Main Menu (Mobile)- Block
Main Menu - Block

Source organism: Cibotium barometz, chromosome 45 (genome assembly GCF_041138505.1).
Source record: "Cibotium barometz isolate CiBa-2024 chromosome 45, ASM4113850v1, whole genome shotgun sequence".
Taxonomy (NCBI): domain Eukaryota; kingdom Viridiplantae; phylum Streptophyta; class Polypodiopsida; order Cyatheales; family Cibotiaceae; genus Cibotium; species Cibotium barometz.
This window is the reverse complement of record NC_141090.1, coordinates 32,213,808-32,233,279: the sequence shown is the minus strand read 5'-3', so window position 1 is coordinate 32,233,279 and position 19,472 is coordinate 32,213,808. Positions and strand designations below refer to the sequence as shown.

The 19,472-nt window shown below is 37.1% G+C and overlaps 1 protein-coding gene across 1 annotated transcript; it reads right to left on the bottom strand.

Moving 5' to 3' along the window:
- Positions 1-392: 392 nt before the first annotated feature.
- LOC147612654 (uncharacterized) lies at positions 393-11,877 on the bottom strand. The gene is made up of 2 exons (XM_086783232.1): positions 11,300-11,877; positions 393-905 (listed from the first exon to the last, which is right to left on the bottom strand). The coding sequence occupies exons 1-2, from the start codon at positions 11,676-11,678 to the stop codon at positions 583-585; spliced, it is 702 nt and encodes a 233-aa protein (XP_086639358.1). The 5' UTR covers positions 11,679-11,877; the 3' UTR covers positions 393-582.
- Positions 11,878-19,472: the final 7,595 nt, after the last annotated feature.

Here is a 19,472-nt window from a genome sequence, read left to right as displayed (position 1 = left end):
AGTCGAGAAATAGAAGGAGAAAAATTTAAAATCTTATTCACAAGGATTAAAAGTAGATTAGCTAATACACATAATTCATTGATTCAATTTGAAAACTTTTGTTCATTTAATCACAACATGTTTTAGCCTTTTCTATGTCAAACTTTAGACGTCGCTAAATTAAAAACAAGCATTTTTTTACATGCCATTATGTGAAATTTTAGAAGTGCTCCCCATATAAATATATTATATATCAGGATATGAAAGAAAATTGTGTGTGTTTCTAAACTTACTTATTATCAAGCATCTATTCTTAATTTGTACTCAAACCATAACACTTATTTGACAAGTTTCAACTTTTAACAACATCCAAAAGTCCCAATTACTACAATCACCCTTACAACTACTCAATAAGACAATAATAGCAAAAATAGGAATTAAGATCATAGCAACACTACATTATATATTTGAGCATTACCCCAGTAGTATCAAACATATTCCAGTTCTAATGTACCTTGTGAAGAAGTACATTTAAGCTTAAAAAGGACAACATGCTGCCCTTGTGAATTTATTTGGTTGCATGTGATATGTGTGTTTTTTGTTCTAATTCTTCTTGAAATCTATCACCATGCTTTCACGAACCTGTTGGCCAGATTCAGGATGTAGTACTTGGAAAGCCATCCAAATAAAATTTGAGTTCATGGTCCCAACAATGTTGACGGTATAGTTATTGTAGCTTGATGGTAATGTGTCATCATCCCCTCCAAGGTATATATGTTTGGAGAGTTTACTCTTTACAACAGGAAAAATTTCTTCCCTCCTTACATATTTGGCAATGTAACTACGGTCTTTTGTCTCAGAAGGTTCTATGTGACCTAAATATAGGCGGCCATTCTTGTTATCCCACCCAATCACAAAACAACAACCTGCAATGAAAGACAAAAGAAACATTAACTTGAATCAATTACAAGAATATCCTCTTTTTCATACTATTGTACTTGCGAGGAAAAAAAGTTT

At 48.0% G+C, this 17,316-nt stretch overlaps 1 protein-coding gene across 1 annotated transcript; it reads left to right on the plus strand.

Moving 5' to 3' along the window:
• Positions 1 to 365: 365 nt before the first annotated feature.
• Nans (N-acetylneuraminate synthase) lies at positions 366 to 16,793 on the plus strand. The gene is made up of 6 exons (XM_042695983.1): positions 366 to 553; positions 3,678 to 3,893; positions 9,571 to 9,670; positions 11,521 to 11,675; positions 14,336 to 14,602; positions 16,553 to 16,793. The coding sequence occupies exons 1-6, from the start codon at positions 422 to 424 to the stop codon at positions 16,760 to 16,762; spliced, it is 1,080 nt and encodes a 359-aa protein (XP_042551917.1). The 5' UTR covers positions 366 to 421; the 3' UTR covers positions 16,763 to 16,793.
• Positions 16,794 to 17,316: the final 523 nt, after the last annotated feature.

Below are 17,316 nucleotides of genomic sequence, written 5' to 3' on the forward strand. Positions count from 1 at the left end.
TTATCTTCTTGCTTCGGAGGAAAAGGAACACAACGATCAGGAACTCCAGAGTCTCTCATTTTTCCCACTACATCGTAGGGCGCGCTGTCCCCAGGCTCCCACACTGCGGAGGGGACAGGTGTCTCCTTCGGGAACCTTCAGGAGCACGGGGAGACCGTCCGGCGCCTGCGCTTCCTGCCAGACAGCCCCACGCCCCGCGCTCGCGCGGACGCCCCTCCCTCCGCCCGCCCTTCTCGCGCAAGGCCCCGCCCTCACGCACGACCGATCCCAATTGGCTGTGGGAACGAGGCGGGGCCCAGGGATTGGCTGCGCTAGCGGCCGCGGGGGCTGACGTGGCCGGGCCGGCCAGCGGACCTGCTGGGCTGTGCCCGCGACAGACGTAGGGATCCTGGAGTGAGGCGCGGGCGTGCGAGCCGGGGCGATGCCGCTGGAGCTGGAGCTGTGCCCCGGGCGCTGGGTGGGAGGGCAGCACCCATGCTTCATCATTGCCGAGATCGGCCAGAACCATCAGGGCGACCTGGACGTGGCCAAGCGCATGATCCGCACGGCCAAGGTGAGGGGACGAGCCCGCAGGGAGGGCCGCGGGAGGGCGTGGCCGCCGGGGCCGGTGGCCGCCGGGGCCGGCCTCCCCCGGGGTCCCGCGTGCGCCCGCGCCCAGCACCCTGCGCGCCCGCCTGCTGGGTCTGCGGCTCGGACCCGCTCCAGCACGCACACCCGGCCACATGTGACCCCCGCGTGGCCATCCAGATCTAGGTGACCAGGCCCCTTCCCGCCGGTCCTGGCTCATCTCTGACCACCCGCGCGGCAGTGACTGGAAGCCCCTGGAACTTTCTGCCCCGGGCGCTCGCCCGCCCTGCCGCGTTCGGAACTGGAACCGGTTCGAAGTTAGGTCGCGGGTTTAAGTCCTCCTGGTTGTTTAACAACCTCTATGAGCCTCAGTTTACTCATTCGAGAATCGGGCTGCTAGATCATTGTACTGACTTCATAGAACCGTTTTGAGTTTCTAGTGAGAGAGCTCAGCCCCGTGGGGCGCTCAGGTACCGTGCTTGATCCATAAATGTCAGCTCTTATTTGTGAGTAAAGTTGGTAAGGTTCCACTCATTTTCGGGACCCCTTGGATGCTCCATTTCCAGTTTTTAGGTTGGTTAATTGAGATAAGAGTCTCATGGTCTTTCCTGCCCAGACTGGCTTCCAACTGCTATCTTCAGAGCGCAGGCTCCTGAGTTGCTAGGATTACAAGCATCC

Biophysically accurate multicompartmental models of individual neurons have significantly advanced our understanding of the input-output function of single cells. These models depend on a large number of parameters that are difficult to estimate. In practice, they are often hand-tuned to match measured physiological behaviors, thus raising questions of identifiability and interpretability. We propose a statistical approach to the automatic estimation of various biologically relevant parameters, including 1) the distribution of channel densities, 2) the spatiotemporal pattern of synaptic input, and 3) axial resistances across extended dendrites. Recent experimental advances, notably in voltage-sensitive imaging, motivate us to assume access to: i) the spatiotemporal voltage signal in the dendrite and ii) an approximate description of the channel kinetics of interest. We show here that, given i and ii, parameters 1-3 can be inferred simultaneously by nonnegative linear regression; that this optimization problem possesses a unique solution and is guaranteed to converge despite the large number of parameters and their complex nonlinear interaction; and that standard optimization algorithms efficiently reach this optimum with modest computational and data requirements. We demonstrate that the method leads to accurate estimations on a wide variety of challenging model data sets that include up to about 10(4) parameters (roughly two orders of magnitude more than previously feasible) and describe how the method gives insights into the functional interaction of groups of channels.